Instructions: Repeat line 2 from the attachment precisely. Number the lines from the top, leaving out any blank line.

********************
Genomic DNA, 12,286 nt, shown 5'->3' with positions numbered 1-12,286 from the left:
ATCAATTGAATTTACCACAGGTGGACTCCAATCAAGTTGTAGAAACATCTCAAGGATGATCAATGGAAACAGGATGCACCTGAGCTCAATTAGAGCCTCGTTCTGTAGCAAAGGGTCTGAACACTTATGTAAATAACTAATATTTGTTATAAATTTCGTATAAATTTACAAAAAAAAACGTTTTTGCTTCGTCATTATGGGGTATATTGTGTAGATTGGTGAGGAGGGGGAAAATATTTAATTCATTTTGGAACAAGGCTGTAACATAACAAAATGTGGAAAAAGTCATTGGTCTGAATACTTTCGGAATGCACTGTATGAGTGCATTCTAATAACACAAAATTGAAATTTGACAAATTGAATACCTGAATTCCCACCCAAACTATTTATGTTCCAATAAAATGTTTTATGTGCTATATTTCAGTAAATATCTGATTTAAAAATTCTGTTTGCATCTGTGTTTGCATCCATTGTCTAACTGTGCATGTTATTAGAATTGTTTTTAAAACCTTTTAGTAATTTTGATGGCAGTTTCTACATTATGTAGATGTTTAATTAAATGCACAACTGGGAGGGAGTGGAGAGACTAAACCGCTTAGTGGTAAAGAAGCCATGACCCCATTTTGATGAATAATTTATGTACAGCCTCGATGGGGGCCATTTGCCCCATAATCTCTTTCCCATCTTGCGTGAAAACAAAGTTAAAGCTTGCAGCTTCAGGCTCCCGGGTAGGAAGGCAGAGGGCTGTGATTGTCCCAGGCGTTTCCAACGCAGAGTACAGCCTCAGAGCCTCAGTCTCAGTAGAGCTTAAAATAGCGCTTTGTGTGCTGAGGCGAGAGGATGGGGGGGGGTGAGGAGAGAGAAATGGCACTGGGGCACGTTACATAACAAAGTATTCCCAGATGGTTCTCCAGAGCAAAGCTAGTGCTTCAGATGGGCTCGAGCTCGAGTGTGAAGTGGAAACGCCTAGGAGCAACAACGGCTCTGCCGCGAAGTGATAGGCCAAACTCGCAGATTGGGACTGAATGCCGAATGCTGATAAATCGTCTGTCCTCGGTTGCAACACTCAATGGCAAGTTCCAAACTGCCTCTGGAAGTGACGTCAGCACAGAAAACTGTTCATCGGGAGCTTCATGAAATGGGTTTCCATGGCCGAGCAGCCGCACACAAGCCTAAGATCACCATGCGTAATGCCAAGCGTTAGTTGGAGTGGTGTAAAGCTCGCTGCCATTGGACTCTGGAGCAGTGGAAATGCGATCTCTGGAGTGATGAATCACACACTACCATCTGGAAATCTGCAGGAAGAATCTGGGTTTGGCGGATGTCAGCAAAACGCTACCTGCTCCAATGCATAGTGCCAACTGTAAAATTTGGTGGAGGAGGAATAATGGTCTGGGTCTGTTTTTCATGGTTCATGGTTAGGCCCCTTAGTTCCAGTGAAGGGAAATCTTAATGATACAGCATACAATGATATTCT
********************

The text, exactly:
ATCAATTGAATTTACCACAGGTGGACTCCAATCAAGTTGTAGAAACATCTCAAGGATGATCAATGGAAACAGGATGCACCTGAGCTCAATTAGAGCCTCGTTCTGTAGCAAAGGGTCTGAACACTTATGTAAATAACTAATATTTGTTATAAATTTCGTATAAATTTACAAAAAAAAACGTTTTTGCTTCGTCATTATGGGGTATATTGTGTAGATTGGTGAGGAGGGGGAAAATATTTAATTCATTTTGGAACAAGGCTGTAACATAACAAAATGTGGAAAAAGTCATTGGTCTGAATACTTTCGGAATGCACTGTATGAGTGCATTCTAATAACACAAAATTGAAATTTGACAAATTGAATACCTGAATTCCCACCCAAACTATTTATGTTCCAATAAAATGTTTTATGTGCTATATTTCAGTAAATATCTGATTTAAAAATTCTGTTTGCATCTGTGTTTGCATCCATTGTCTAACTGTGCATGTTATTAGAATTGTTTTTAAAACCTTTTAGTAATTTTGATGGCAGTTTCTACATTATGTAGATGTTTAATTAAATGCACAACTGGGAGGGAGTGGAGAGACTAAACCGCTTAGTGGTAAAGAAGCCATGACCCCATTTTGATGAATAATTTATGTACAGCCTCGATGGGGGCCATTTGCCCCATAATCTCTTTCCCATCTTGCGTGAAAACAAAGTTAAAGCTTGCAGCTTCAGGCTCCCGGGTAGGAAGGCAGAGGGCTGTGATTGTCCCAGGCGTTTCCAACGCAGAGTACAGCCTCAGAGCCTCAGTCTCAGTAGAGCTTAAAATAGCGCTTTGTGTGCTGAGGCGAGAGGATGGGGGGGGGTGAGGAGAGAGAAATGGCACTGGGGCACGTTACATAACAAAGTATTCCCAGATGGTTCTCCAGAGCAAAGCTAGTGCTTCAGATGGGCTCGAGCTCGAGTGTGAAGTGGAAACGCCTAGGAGCAACAACGGCTCTGCCGCGAAGTGATAGGCCAAACTCGCAGATTGGGACTGAATGCCGAATGCTGATAAATCGTCTGTCCTCGGTTGCAACACTCAATGGCAAGTTCCAAACTGCCTCTGGAAGTGACGTCAGCACAGAAAACTGTTCATCGGGAGCTTCATGAAATGGGTTTCCATGGCCGAGCAGCCGCACACAAGCCTAAGATCACCATGCGTAATGCCAAGCGTTAGTTGGAGTGGTGTAAAGCTCGCTGCCATTGGACTCTGGAGCAGTGGAAATGCGATCTCTGGAGTGATGAATCACACACTACCATCTGGAAATCTGCAGGAAGAATCTGGGTTTGGCGGATGTCAGCAAAACGCTACCTGCTCCAATGCATAGTGCCAACTGTAAAATTTGGTGGAGGAGGAATAATGGTCTGGGTCTGTTTTTCATGGTTCATGGTTAGGCCCCTTAGTTCCAGTGAAGGGAAATCTTAATGATACAGCATACAATGATATTCT